“Shortcuts” to social change?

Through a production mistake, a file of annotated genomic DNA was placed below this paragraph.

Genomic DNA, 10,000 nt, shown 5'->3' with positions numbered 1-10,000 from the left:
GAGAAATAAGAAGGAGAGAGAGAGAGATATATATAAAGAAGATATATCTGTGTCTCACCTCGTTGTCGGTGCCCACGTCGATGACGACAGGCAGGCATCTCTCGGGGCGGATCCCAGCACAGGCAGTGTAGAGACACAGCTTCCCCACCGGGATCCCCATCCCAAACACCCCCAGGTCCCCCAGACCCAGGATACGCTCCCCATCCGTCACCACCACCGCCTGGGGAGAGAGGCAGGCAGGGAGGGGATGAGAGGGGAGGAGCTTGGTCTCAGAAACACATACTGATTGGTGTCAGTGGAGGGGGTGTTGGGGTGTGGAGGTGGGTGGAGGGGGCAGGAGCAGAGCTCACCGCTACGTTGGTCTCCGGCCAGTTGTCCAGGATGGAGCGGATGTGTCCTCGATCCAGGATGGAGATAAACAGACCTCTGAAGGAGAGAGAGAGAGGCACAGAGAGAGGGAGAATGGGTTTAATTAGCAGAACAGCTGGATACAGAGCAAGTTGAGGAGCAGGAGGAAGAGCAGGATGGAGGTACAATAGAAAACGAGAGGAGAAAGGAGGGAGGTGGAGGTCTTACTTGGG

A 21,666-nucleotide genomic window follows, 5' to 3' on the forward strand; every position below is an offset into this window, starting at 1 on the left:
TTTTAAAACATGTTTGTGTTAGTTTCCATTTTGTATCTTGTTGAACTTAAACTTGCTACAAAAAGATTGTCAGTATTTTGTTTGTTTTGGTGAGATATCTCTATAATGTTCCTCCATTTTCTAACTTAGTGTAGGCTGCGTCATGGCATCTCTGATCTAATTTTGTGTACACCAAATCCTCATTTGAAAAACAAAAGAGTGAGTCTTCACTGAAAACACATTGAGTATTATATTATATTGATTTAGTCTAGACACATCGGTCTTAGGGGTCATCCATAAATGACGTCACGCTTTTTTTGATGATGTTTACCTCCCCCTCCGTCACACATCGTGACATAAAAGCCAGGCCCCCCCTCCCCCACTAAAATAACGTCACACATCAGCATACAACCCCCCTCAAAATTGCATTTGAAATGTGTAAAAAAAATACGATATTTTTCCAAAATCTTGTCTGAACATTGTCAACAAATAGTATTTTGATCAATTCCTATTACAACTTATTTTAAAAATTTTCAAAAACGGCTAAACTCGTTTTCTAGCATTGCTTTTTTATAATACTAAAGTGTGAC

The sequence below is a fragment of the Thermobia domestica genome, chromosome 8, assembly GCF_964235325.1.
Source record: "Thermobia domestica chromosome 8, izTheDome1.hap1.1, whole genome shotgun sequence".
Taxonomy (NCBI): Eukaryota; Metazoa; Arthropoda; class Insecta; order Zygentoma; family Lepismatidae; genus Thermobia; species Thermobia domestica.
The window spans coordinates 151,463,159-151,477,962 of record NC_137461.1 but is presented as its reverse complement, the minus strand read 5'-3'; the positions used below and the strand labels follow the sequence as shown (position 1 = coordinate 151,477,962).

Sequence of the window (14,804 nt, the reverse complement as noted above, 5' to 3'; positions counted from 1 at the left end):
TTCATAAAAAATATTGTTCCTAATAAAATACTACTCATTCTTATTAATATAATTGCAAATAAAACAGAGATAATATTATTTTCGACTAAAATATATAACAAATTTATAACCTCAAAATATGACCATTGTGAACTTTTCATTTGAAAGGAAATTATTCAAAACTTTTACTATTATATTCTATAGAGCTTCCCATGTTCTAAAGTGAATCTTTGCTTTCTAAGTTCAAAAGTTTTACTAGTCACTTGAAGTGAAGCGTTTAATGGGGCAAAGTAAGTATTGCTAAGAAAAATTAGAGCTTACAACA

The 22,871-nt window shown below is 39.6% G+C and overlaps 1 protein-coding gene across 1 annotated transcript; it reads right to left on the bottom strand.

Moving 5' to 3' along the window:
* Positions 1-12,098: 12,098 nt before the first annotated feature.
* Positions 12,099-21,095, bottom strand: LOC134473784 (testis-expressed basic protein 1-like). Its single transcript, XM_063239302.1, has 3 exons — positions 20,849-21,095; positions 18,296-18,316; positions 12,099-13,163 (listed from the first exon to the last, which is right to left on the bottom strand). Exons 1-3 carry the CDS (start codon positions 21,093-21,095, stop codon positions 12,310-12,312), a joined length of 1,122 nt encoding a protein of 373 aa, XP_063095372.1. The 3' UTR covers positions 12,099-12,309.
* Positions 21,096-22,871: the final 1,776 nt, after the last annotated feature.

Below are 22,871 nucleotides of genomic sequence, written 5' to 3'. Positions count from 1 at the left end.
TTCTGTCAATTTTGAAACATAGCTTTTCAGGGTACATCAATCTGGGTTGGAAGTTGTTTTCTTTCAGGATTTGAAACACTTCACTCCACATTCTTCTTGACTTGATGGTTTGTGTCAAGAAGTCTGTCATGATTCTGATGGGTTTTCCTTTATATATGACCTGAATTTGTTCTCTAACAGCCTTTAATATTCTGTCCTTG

IN 1965, when New York City was hit by a “crime wave” (which later turned out to be, in part, a consequence of improved record-keeping), the city increased the number of lights in crime-infested streets. Two of my fellow sociologists described the new anti-crime measure as a “gimmick”: it was cheap, could be introduced quickly, was likely to produce momentary results, but would actually achieve nothing. “Treating a symptom just shifts the expression of the malaise elsewhere,” one sociologist reminded the other, reciting a favorite dictum of the field. Criminals were unlikely to be rehabilitated by the additional light; they would simply move to other streets. Or, when policemen are put on the subways, there is a rise in hold-ups in the buses. So goes the argument.